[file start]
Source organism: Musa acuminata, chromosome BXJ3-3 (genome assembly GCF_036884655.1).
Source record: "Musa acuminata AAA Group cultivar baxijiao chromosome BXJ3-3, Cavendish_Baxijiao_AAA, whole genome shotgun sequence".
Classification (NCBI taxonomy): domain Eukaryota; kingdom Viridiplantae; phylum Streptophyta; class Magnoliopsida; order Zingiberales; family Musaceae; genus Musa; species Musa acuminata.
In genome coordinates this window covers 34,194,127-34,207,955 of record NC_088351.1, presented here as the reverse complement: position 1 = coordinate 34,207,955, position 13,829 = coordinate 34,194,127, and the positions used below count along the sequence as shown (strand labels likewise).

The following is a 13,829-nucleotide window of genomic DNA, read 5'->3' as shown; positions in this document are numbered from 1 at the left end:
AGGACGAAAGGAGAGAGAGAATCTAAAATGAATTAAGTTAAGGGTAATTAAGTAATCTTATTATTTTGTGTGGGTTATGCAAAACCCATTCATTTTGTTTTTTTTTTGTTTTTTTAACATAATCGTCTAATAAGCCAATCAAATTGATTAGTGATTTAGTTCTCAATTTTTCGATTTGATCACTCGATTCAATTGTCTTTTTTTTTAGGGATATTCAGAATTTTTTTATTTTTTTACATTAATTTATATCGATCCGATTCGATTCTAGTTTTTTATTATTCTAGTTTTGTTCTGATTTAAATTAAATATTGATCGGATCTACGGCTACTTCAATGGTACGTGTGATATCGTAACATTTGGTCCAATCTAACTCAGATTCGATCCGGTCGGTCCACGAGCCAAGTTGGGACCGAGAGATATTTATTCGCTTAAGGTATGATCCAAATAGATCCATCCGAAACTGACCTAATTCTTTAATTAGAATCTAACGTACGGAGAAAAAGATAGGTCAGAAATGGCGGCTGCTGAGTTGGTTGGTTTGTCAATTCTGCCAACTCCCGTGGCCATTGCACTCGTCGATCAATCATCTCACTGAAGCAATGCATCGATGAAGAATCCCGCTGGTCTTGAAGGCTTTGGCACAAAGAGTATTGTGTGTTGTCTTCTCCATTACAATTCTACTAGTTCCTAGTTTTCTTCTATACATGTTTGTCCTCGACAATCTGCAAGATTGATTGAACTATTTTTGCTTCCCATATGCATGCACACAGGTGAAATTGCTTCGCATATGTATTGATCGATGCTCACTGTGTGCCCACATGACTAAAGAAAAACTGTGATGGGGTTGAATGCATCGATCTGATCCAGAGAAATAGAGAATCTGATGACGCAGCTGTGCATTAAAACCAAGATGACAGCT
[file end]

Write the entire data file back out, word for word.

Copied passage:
Source organism: Musa acuminata, chromosome BXJ3-3 (genome assembly GCF_036884655.1).
Source record: "Musa acuminata AAA Group cultivar baxijiao chromosome BXJ3-3, Cavendish_Baxijiao_AAA, whole genome shotgun sequence".
Classification (NCBI taxonomy): domain Eukaryota; kingdom Viridiplantae; phylum Streptophyta; class Magnoliopsida; order Zingiberales; family Musaceae; genus Musa; species Musa acuminata.
In genome coordinates this window covers 34,194,127-34,207,955 of record NC_088351.1, presented here as the reverse complement: position 1 = coordinate 34,207,955, position 13,829 = coordinate 34,194,127, and the positions used below count along the sequence as shown (strand labels likewise).

The following is a 13,829-nucleotide window of genomic DNA, read 5'->3' as shown; positions in this document are numbered from 1 at the left end:
AGGACGAAAGGAGAGAGAGAATCTAAAATGAATTAAGTTAAGGGTAATTAAGTAATCTTATTATTTTGTGTGGGTTATGCAAAACCCATTCATTTTGTTTTTTTTTTGTTTTTTTAACATAATCGTCTAATAAGCCAATCAAATTGATTAGTGATTTAGTTCTCAATTTTTCGATTTGATCACTCGATTCAATTGTCTTTTTTTTTAGGGATATTCAGAATTTTTTTATTTTTTTACATTAATTTATATCGATCCGATTCGATTCTAGTTTTTTATTATTCTAGTTTTGTTCTGATTTAAATTAAATATTGATCGGATCTACGGCTACTTCAATGGTACGTGTGATATCGTAACATTTGGTCCAATCTAACTCAGATTCGATCCGGTCGGTCCACGAGCCAAGTTGGGACCGAGAGATATTTATTCGCTTAAGGTATGATCCAAATAGATCCATCCGAAACTGACCTAATTCTTTAATTAGAATCTAACGTACGGAGAAAAAGATAGGTCAGAAATGGCGGCTGCTGAGTTGGTTGGTTTGTCAATTCTGCCAACTCCCGTGGCCATTGCACTCGTCGATCAATCATCTCACTGAAGCAATGCATCGATGAAGAATCCCGCTGGTCTTGAAGGCTTTGGCACAAAGAGTATTGTGTGTTGTCTTCTCCATTACAATTCTACTAGTTCCTAGTTTTCTTCTATACATGTTTGTCCTCGACAATCTGCAAGATTGATTGAACTATTTTTGCTTCCCATATGCATGCACACAGGTGAAATTGCTTCGCATATGTATTGATCGATGCTCACTGTGTGCCCACATGACTAAAGAAAAACTGTGATGGGGTTGAATGCATCGATCTGATCCAGAGAAATAGAGAATCTGATGACGCAGCTGTGCATTAAAACCAAGATGACAGCT